Business Associate Agreement Definition

Trade association agreements consist of information on the authorized and unauthorized use of PHI between two HIPAA organizations. The contract should require the consideration to implement appropriate administrative, technical and physical security measures, in accordance with the security rule, to ensure the confidentiality, integrity and availability of ePHI. Contracts can also be formatted to describe in detail the relationship between a covered company and a business partner, as well as the relationships between two business partners. A HIPAA counterparty agreement is a contract between a company covered by HIPAA and a creditor used by that company. A company covered by HIPAA is usually a health care provider, health plan or clearing house in the health sector, which conducts transactions electronically. A supplier of a company covered by HIPAA, which must receive Protected Health Information (PHI) to perform tasks on behalf of the covered entity, is designated as a business partner (BA) under HIPAA. A provider is also classified as BA when, as part of the services provided, electronicPHI (ePHI) passes through their systems. A signed HIPAA counterparty agreement must be obtained by the covered unit before a business partner can contact the PHI or ePHI. A BAA is a critical document that protects listed companies and their trading partners in the same way. It also provides for liability and restrictions for both parties, so legal advice is always needed. Matching contracts. The contract of a covered company or any other written agreement with its counterparty contains the elements covered in paragraph 45 CFR 164.504 (e).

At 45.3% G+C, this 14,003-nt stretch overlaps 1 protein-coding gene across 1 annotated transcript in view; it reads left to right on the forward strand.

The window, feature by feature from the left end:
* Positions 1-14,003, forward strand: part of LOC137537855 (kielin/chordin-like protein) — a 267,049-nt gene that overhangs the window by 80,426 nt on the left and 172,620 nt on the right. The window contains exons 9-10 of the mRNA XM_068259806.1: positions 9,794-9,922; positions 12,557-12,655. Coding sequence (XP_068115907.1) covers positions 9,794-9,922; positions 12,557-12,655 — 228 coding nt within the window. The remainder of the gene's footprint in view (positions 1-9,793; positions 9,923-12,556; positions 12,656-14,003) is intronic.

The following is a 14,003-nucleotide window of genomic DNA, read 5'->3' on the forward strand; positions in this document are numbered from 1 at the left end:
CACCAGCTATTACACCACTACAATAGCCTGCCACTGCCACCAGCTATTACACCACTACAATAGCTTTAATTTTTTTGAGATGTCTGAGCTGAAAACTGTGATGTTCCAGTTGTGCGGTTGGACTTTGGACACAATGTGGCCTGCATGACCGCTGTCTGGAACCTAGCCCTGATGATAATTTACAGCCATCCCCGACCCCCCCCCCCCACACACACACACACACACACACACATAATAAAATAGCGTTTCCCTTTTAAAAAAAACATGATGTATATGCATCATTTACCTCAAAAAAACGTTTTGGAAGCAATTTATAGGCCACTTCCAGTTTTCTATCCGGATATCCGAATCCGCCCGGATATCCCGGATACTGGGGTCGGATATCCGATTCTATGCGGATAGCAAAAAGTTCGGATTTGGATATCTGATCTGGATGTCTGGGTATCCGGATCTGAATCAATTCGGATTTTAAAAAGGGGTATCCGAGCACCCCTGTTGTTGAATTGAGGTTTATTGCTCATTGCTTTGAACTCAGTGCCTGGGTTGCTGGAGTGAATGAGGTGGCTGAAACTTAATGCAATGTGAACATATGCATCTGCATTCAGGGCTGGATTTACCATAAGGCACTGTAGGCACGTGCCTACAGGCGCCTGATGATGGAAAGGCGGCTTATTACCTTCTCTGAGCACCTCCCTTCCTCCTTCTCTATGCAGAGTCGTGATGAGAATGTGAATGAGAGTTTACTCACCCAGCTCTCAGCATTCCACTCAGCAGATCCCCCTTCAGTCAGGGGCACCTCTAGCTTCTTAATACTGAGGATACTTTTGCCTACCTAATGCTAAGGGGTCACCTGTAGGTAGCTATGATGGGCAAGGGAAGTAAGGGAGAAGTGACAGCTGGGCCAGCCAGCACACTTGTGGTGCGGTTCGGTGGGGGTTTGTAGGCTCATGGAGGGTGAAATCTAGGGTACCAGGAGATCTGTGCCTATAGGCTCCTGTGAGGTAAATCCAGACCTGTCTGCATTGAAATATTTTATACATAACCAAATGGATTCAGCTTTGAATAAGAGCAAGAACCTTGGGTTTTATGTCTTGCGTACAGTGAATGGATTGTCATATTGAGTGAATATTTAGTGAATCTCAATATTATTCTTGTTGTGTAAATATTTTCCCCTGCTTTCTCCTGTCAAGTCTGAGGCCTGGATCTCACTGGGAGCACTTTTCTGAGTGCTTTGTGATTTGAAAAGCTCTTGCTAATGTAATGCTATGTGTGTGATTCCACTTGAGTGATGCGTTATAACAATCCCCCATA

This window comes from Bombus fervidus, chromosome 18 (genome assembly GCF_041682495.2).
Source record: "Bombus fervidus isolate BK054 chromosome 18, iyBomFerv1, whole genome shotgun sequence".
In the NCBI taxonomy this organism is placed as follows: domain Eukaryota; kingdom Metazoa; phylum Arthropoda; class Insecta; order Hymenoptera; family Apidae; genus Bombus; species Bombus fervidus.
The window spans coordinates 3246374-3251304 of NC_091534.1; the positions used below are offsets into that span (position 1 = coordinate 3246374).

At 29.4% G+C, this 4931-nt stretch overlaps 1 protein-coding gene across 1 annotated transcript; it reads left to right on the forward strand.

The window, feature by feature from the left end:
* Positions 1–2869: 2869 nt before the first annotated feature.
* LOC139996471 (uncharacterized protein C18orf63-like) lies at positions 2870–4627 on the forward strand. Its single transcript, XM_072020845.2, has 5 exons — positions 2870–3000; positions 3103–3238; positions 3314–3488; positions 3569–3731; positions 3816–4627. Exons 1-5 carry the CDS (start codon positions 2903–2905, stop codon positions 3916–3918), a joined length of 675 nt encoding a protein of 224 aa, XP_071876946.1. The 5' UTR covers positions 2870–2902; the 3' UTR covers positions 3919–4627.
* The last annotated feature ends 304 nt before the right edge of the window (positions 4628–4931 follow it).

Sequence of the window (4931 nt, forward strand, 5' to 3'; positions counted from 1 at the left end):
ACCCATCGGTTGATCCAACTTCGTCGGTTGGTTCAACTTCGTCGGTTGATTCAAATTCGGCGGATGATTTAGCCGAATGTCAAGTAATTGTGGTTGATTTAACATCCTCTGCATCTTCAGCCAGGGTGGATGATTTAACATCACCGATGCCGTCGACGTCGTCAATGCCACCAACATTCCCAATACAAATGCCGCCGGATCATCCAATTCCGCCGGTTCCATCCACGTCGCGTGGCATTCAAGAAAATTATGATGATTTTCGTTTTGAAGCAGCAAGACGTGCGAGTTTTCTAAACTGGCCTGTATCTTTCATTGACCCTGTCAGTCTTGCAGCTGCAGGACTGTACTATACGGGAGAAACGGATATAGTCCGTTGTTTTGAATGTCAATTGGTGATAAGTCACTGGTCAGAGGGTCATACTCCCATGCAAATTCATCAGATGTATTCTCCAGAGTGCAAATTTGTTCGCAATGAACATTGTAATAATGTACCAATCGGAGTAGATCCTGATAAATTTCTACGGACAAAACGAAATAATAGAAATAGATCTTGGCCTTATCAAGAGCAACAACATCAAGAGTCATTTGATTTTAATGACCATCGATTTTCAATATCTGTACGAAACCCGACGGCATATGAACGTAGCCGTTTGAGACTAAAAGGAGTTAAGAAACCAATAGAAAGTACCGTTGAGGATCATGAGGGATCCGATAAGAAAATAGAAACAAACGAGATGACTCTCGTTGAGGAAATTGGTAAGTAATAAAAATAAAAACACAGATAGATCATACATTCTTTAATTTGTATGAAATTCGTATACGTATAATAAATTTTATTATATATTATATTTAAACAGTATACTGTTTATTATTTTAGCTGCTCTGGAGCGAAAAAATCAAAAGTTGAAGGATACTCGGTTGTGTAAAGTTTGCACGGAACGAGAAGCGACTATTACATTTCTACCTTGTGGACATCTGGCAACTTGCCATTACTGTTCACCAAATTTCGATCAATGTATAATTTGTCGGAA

The contract must, for example. B Describe the authorized and necessary use of health information protected by the counterparty; provide that the counterparty will not continue to use or disclose protected health information, with the exception of the contract or the law; and require the counterpart to adopt appropriate security measures to prevent the use or disclosure of protected health information that is not provided for by the contract. If a covered entity is aware of a significant violation or violation by the counterparty of the contract or agreement, the covered entity is required to take appropriate steps to correct the violation or terminate the violation and if such measures are inconclusive, to terminate the contract or agreement. If termination of the contract or agreement is not possible, a covered company is required to report the problem to the Department of Health and Human Services (HHS) Office for Civil Rights (OCR).